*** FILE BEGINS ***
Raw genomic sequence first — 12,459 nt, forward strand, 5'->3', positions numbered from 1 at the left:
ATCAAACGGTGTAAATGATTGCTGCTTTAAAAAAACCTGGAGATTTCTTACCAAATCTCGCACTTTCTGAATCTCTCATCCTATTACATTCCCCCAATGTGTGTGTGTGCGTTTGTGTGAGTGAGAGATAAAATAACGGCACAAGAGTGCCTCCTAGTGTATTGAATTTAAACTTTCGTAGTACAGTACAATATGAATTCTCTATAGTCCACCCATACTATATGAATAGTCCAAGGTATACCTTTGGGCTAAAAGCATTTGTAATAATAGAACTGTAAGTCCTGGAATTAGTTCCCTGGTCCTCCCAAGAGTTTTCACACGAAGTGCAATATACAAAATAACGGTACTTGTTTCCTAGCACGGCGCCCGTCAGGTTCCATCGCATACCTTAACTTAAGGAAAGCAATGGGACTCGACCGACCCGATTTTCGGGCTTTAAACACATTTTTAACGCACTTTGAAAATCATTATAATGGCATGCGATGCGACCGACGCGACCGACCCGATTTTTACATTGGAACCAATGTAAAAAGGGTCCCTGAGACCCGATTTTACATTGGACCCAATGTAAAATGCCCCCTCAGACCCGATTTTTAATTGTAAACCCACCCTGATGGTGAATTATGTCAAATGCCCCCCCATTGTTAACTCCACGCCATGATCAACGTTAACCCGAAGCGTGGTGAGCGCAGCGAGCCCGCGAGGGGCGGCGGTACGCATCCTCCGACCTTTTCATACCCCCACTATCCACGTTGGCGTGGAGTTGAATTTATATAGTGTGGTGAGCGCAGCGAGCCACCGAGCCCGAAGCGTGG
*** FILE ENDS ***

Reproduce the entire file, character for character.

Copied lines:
Raw genomic sequence first — 12,459 nt, forward strand, 5'->3', positions numbered from 1 at the left:
ATCAAACGGTGTAAATGATTGCTGCTTTAAAAAAACCTGGAGATTTCTTACCAAATCTCGCACTTTCTGAATCTCTCATCCTATTACATTCCCCCAATGTGTGTGTGTGCGTTTGTGTGAGTGAGAGATAAAATAACGGCACAAGAGTGCCTCCTAGTGTATTGAATTTAAACTTTCGTAGTACAGTACAATATGAATTCTCTATAGTCCACCCATACTATATGAATAGTCCAAGGTATACCTTTGGGCTAAAAGCATTTGTAATAATAGAACTGTAAGTCCTGGAATTAGTTCCCTGGTCCTCCCAAGAGTTTTCACACGAAGTGCAATATACAAAATAACGGTACTTGTTTCCTAGCACGGCGCCCGTCAGGTTCCATCGCATACCTTAACTTAAGGAAAGCAATGGGACTCGACCGACCCGATTTTCGGGCTTTAAACACATTTTTAACGCACTTTGAAAATCATTATAATGGCATGCGATGCGACCGACGCGACCGACCCGATTTTTACATTGGAACCAATGTAAAAAGGGTCCCTGAGACCCGATTTTACATTGGACCCAATGTAAAATGCCCCCTCAGACCCGATTTTTAATTGTAAACCCACCCTGATGGTGAATTATGTCAAATGCCCCCCCATTGTTAACTCCACGCCATGATCAACGTTAACCCGAAGCGTGGTGAGCGCAGCGAGCCCGCGAGGGGCGGCGGTACGCATCCTCCGACCTTTTCATACCCCCACTATCCACGTTGGCGTGGAGTTGAATTTATATAGTGTGGTGAGCGCAGCGAGCCACCGAGCCCGAAGCGTGG